Diving for the first time since 2007 was much easier than I expected.
The Refresher Course at Denver Divers
I was nervous that I would have to relearn everything, so it was a nice surprise to discover that taking off my mask, replacing it, and clearing it of water didn’t scare me anymore. I couldn’t complete that skill during my open water test at Akumal, Mexico, in 2004. (I probably shouldn’t have been certified, but I was.)
The only skill I couldn’t complete during my refresher was getting out of the pool by placing my palms on the edge and hoisting myself up. It’s been 3 years since cancer treatment, including having all the lymph nodes removed from my right armpit, and my arms still haven’t recovered enough strength to do that. Not with a tank full of air on my back, anyway.
When we began planning this trip, we thought that Todd might also dive. But two firm “nos” from doctors later (as well as one unconvincing “maybe” from an “expert” in dive medicine in Denver), he decided he would not risk rupturing his ears while under water.
And it’s just as well, because Australians are sticklers for diving safety. They make you get a doctor’s permission to dive if you have certain health problems (see the medical questionnaires on the dive shop websites). They don’t let divers certified for open water go any deeper than 18 meters.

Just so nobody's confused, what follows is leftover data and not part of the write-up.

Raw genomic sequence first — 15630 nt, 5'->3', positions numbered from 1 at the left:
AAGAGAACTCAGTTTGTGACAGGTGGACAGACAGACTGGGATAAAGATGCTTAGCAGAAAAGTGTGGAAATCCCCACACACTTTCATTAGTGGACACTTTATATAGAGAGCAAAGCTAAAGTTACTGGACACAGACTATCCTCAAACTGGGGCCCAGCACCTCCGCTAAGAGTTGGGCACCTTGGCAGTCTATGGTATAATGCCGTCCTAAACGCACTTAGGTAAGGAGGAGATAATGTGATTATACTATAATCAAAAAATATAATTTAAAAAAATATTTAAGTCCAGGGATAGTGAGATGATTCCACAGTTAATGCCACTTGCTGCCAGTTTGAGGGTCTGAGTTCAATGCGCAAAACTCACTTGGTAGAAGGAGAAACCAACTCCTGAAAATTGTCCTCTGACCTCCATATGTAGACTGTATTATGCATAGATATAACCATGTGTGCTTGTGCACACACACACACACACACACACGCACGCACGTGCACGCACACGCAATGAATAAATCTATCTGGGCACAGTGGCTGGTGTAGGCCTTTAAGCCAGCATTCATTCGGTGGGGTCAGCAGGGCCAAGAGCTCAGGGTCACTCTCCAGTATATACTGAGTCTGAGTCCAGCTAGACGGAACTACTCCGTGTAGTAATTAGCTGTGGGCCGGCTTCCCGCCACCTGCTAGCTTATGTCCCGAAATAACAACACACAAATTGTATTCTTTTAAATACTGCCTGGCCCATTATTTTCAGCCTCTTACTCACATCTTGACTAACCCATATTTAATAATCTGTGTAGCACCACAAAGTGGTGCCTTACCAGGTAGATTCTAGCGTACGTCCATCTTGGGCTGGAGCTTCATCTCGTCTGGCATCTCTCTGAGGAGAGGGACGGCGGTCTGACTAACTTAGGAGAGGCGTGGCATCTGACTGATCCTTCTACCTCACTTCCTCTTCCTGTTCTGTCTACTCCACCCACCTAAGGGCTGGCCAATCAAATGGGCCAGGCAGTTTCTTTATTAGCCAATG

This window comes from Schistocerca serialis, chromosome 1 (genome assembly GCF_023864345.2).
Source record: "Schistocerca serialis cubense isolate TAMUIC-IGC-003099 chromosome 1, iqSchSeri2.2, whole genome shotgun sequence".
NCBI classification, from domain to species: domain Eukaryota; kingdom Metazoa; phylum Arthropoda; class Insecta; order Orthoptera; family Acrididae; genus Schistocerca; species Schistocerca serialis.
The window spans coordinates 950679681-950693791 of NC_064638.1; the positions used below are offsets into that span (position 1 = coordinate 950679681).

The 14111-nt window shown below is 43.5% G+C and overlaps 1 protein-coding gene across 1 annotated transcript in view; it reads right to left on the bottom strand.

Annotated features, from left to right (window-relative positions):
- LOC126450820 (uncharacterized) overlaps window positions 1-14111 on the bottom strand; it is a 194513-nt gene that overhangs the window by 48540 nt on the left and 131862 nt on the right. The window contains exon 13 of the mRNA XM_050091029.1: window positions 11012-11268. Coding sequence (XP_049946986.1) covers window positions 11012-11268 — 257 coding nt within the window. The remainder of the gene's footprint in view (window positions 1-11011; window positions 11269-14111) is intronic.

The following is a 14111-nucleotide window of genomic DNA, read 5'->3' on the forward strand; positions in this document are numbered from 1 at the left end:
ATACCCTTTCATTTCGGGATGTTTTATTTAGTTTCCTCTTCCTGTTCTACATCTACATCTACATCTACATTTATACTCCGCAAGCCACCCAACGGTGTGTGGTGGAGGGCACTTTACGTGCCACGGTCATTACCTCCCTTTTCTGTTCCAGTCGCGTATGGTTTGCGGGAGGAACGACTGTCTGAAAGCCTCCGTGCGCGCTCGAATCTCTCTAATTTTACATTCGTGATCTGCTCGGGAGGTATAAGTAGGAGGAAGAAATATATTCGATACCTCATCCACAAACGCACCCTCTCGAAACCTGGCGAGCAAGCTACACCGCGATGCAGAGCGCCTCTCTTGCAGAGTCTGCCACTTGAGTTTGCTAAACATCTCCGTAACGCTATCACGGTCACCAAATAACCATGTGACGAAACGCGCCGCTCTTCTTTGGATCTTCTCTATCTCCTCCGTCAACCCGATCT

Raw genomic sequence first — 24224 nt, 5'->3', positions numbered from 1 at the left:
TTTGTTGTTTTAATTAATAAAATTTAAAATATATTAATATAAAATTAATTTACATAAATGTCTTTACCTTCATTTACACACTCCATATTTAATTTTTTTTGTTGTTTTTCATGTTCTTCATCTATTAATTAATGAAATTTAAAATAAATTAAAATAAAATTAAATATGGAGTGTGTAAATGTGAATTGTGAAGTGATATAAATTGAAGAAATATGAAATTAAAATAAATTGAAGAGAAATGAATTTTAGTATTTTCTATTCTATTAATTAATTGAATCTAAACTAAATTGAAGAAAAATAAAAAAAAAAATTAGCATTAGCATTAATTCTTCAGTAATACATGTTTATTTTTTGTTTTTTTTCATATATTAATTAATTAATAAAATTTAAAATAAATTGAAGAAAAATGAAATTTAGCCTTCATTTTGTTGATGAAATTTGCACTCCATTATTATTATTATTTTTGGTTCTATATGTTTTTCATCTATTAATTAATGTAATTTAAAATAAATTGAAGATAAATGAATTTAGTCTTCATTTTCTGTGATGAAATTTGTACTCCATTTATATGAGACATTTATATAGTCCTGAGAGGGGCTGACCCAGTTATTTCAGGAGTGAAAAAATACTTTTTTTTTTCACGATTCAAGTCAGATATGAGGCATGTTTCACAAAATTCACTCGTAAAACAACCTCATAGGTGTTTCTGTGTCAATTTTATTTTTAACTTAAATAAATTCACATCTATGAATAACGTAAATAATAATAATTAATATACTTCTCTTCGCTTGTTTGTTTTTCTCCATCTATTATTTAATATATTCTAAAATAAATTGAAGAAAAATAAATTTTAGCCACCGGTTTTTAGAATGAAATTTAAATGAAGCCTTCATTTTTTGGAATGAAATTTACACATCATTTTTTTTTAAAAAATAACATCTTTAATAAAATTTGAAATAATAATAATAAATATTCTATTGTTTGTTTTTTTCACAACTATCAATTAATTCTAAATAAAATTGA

But then, I never dove even as deep as 14 meters. So their rules didn’t inhibit me in any way. And, frankly, I felt safer because of their attention to detail.
Reef Encounter: One Night on the Reef
We booked a 2-day, 1-night liveaboard trip out of Cairns, which would allow me to dive 6 times if I chose. After flying up from Sydney and spending the night in Cairns, which is a fun beach town, we boarded Reef Experience, which took us out to Reef Encounter, a larger boat that takes divers and snorkelers to Norman, Saxon, and Hasting Reefs.
The Reef Encounter website calls them “outer reef” locations, even though there are smaller reefs to the east of them. But “inner” and “outer” differentiate between the reefs closest to shore (and a major commercial shipping channel) and those farther out. Some say that the reefs farther north (such as Agincourt or the Ribbon Reefs) have healthier coral and more fish life, but I can’t say from experience. The staff at Denver Divers recommended diving the Coral Sea farther north, but those trips are longer.
Todd and I had a good time on this trip. Most important, the staff were responsive. I will definitely remember the man who gave us the initial briefing on our way out to the liveaboard: his talk was informative and entertaining, and he had just enough of that devil-may-care Aussie attitude. As he recommended, I spent $3 on anti-nausea pills, so I didn’t have to sit on the stairs holding a small paper bag. I remember thinking, “Please don’t blow chunks as I walk down the stairs past you.”